Since launching her blog Fashion Me Now eight years ago, Lucy Williams has become one of the industry’s most popular influencers with an Instagram following of 335,000 and counting. Known for her fashion-meets-wanderlust feed, she writes for us frankly about the reality of being an Instagrammer, both the highs and the challenges.
When I first signed up to Instagram many moons ago, I thought it would be a friends-only social media app like Facebook. I never really thought it would become a big part of my job, which explains why I use my old hotmail address (LucyWilliams02) as my username.
Over the years, as my Instagram following has grown and become more and more a part of my business, it’s been the source of some amazing opportunities while also presenting a few challenges to overcome along the way. It’s made my job even more mobile and I’ve made real-life friends through connecting over mutual interests. But, there’s no denying that Instagram is prime breeding ground for negative comparison to those with seemingly more perfect lives, perfect bodies, perfect wardrobes and perfect relationships. As we all know by now, comparison really is the thief of joy.
Remember that not all is as it seems
I can be a terrible perfectionist at times and, despite working from the inside, I’m definitely not immune to the perils of Instagram. The thing that’s really helped is the fact that I get both sides of it. I’ll look at a Victoria’s Secret model while bloated and having a break-out and feel like Ursula the Sea Witch on a bad day, but ironically, I also receive comments under my pictures about how ‘perfect’ my life seems.
When I was going through a pretty tough relationship and subsequent break-up last year, I received comments – very sweetly I should add – about how “dreamy” my life was (I went on a break to the Maldives with a friend afterwards) and how great my body looked; in reality, I just looked skinny from losing my appetite for a few weeks and crying a lot. I felt like a total fraud seeing comments like that and wanted to be honest, but also to keep some semblance of a private life and go through stuff in my own time.
The silver lining of that time is that it made me realise there’s always more going on beneath the surface when it comes to social media. We all often present ourselves like synchronised swimmers; perfectly poised on the outside but frantically treading water below the surface. Being on the receiving end of lovely comments when life felt anything but lovely, has definitely made me more wary of falling into the comparison trap again, because I was living proof that sometimes things aren’t as great as they appear.
Of course, there are the occasional not-so-nice comments, but, overall, I’ve been really lucky with my followers. From meeting them at events, I’ve realised that lots of them are exactly like me in terms of age, interests and attitude which is so nice. I normally end up talking to guests about a boxset or podcast we’re obsessed with for half an hour before remembering I’m supposed to be working. Without the lovely followers I have, I wouldn’t have a job or half the opportunities I’ve experienced so I’ll never take that for granted.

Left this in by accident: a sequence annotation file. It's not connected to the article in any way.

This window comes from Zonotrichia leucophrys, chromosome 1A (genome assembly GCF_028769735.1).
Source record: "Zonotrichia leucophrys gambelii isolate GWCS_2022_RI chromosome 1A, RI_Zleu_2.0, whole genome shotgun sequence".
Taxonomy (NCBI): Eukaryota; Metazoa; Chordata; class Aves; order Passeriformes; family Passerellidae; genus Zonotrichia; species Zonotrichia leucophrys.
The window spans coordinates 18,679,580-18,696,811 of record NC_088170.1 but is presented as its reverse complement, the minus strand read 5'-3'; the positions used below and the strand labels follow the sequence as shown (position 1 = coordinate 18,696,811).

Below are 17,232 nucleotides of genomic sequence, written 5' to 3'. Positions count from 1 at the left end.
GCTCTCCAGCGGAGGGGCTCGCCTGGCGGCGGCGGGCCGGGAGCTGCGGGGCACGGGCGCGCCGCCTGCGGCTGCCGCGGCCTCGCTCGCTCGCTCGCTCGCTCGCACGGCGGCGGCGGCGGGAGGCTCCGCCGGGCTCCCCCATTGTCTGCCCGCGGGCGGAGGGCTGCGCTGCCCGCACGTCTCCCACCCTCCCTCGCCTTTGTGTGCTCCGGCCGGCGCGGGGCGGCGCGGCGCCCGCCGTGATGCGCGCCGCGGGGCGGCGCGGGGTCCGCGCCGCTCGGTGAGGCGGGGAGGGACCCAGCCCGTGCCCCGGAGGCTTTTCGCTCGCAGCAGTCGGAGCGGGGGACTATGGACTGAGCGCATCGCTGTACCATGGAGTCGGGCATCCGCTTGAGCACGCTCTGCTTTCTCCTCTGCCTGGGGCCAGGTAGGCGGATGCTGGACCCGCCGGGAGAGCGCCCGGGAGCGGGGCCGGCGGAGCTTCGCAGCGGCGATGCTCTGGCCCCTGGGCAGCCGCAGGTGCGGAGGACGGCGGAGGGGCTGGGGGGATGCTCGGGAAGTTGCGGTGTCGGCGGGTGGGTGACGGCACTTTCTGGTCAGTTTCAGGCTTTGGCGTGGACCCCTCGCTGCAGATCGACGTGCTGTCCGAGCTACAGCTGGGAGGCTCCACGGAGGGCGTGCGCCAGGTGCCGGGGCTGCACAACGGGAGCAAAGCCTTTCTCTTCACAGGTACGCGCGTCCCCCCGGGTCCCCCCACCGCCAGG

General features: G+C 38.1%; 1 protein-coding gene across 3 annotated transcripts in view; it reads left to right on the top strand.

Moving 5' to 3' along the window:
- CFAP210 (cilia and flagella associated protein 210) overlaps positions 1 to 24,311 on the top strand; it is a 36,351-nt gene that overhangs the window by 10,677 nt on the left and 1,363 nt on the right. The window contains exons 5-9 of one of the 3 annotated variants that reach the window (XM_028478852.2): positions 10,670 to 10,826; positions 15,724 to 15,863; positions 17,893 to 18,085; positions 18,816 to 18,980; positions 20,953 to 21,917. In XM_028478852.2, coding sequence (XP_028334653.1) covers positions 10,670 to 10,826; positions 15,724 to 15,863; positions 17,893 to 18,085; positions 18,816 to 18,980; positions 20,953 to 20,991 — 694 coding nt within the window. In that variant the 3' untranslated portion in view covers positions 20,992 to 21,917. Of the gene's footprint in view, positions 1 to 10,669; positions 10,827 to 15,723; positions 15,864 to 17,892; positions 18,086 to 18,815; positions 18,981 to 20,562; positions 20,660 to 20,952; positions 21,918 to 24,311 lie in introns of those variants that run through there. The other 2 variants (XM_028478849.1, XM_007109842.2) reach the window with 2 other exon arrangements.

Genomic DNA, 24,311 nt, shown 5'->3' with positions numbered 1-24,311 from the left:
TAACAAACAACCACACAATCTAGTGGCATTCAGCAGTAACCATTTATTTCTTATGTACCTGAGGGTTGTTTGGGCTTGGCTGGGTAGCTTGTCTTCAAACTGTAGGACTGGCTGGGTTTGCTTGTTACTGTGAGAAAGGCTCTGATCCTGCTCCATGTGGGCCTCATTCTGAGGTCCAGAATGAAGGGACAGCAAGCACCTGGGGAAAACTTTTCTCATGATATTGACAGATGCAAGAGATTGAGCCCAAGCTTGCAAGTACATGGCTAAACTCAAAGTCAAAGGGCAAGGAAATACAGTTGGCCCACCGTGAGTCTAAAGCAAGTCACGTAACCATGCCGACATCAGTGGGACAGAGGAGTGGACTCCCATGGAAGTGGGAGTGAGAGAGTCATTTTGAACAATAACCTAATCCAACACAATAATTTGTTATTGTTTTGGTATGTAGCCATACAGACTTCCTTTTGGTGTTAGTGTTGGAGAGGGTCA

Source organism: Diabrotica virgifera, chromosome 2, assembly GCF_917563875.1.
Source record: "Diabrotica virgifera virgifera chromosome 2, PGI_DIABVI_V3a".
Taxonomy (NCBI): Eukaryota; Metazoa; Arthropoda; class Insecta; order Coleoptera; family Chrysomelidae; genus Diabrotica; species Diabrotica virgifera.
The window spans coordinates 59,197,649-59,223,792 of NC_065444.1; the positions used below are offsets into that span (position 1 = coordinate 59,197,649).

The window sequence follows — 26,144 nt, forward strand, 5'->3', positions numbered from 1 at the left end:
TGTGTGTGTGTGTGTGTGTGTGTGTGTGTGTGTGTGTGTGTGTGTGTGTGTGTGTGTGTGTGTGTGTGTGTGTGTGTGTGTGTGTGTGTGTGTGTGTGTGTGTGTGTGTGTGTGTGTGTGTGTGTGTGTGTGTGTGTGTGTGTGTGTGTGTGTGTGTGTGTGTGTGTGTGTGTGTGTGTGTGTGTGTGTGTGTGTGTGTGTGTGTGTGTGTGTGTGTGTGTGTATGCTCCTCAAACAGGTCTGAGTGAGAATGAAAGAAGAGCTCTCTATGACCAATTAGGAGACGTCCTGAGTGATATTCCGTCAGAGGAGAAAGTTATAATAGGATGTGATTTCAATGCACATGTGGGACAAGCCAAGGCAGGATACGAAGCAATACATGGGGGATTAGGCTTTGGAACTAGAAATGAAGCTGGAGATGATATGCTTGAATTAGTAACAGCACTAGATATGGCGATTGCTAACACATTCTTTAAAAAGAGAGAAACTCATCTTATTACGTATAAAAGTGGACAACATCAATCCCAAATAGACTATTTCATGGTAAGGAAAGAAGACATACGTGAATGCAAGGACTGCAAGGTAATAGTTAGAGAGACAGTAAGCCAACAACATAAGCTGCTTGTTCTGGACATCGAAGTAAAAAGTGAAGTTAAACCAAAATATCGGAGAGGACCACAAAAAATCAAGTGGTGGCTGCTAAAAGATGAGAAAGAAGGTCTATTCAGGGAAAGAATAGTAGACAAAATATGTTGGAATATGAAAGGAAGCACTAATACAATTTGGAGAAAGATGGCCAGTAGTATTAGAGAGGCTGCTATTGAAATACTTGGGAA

A lot of work goes into looking like you’re not working
There was a time when I put so much pressure on myself to constantly create content and, being self-employed, I felt guilty if I relaxed on trips or at home anytime that I could be working. It’s 100% worth it, but I definitely can’t remember what an actual holiday feels like where there’s zero work involved – no pictures to post or emails to read. I fell into a cycle of feeling like I needed to document everything and forgot how to just go with the flow.
These days, I’ve realised it’s much better for my mind and makes for more genuine content to have some downtime and not force photos when you’re not feeling it. I’ve come to really love using an old 35mm film camera to shoot lots of my travel content. There’s something so liberating about just snapping away and not seeing the results until you’re home rather than constantly trawling through hundreds of pictures on-the-go and deciding, irrationally, that none of them are good enough. It’s weirdly revolutionised work for me as I can’t obsess, or over-shoot. I love that the results are never perfect, but even better for it.
Everyone has insecurities – even if it doesn’t seem like it
Photographing yourself for a living is strange and not something I ever planned on happening. I was that awkward teenager with train tracks who hated having her picture taken. I’ve come to really love making images, from the styling to the creative direction to the editing; it’s incidental that I tend to be in those images for my blog and Instagram. I can be my own worst critic and when I first started featuring myself on my blog I was super harsh on myself when looking back at pictures. These days, I’ve learnt to be a lot kinder to myself and from working in the industry with lots of different photographers. I now know what goes into creating great pictures and so much of it is to do with angles, lighting and editing.